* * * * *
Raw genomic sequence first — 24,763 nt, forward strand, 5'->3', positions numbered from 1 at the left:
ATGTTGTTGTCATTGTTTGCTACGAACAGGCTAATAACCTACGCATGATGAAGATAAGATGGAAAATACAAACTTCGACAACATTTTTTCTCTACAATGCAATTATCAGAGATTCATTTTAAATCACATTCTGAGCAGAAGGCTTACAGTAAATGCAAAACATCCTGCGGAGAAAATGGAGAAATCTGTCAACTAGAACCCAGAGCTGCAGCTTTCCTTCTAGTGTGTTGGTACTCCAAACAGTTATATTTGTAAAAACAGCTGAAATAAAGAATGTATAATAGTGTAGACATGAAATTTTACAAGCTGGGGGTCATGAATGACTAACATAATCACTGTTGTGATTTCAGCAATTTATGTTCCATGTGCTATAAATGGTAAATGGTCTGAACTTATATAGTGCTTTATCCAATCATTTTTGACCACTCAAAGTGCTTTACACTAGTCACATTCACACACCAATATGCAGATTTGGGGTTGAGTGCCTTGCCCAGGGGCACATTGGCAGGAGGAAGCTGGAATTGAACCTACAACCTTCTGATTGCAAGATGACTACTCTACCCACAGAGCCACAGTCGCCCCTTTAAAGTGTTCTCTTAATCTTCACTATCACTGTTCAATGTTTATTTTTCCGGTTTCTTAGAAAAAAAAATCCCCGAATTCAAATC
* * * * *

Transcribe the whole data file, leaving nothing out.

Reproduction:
Raw genomic sequence first — 24,763 nt, forward strand, 5'->3', positions numbered from 1 at the left:
ATGTTGTTGTCATTGTTTGCTACGAACAGGCTAATAACCTACGCATGATGAAGATAAGATGGAAAATACAAACTTCGACAACATTTTTTCTCTACAATGCAATTATCAGAGATTCATTTTAAATCACATTCTGAGCAGAAGGCTTACAGTAAATGCAAAACATCCTGCGGAGAAAATGGAGAAATCTGTCAACTAGAACCCAGAGCTGCAGCTTTCCTTCTAGTGTGTTGGTACTCCAAACAGTTATATTTGTAAAAACAGCTGAAATAAAGAATGTATAATAGTGTAGACATGAAATTTTACAAGCTGGGGGTCATGAATGACTAACATAATCACTGTTGTGATTTCAGCAATTTATGTTCCATGTGCTATAAATGGTAAATGGTCTGAACTTATATAGTGCTTTATCCAATCATTTTTGACCACTCAAAGTGCTTTACACTAGTCACATTCACACACCAATATGCAGATTTGGGGTTGAGTGCCTTGCCCAGGGGCACATTGGCAGGAGGAAGCTGGAATTGAACCTACAACCTTCTGATTGCAAGATGACTACTCTACCCACAGAGCCACAGTCGCCCCTTTAAAGTGTTCTCTTAATCTTCACTATCACTGTTCAATGTTTATTTTTCCGGTTTCTTAGAAAAAAAAATCCCCGAATTCAAATC